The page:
In the near future, I see GOQii becoming involved in providing people cover for their health in an insurance-like service. Because, if I am managing your health and I have the data that can actually invalidate any external audit requirements, why look elsewhere. This is all the power of data. But data alone is not sufficient, you also need context.
I may know that you have not been exercising for the last ten days – that is data. We know that there was fog in Delhi and that’s the reason you could not walk because it’s too cold and you cannot see 10 steps ahead – that is context. The context is missing from most AI platforms today, and GOQii is trying to tackle that today. We call ourselves, human-powered artificial intelligence – a combination of human interaction and data learning.
Inc42: How do you plan on scaling your reach to tougher markets (beyond the well- serviced urban consumer base in India)?
Vishal: It is a misnomer that our target market is restricted to urban consumers, 60% of our customers come from smaller towns. The answer to this puzzle is actually quite simple because people want to get healthy everywhere, not just in the metro cities. Added to this is the fact that ecommerce has helped every corner of India. We’ve got users from Andaman & Nicobar Islands to Arunachal Pradesh.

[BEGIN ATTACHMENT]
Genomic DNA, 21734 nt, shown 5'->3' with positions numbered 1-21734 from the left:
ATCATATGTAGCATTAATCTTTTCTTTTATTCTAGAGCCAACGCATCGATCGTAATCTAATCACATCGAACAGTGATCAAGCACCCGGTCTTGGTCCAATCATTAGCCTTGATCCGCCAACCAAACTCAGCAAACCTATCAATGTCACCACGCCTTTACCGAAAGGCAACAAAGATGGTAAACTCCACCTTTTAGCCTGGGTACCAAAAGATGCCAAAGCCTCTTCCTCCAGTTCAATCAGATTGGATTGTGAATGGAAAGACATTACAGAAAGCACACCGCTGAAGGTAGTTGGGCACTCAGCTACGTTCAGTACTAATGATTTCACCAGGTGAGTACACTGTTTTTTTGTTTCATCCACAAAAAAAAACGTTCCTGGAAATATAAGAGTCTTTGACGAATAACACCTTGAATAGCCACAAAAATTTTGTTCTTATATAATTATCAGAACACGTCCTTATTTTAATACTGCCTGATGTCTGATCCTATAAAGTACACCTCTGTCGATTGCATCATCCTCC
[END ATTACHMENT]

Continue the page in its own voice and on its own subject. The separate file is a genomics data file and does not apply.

We have just reached a partnership deal with Amazon Launchpad that will help us reach a wider international audience. This will help us roll out GOQii in the United States, Canada and the United Kingdom starting next year.
We are also looking at expanding beyond individual consumer sales and will be targeting companies that get their employees onto our subscription service.
Inc42: Making the right hires is a complex task, especially in startups. Has GOQii made any wrong hires? How do you ensure it doesn’t happen too often?
Vishal: Oh yes, plenty. But the incidence rate has been reduced drastically, because today we have a very different approach to hiring. We do not hire MBAs or IITians, we like to hire the underdogs because they are hungry to perform.
The hiring process starts with something we call the DNA test. In a time of need for growth, you often end up hiring people who may not be the best for your business. In the DNA test, we ensure if the person will fit the philosophy of the company and will be there for the long run.
A lot of people write things in their resumes, for example there was this guy who said he liked to paint, we gave him the stationary and believe me he could not even draw a stick figure! Similarly, there was this guy who claimed to be a chess champion, so we instantly organised a chess tournament which he actually won. You can figure out the guy who got hired.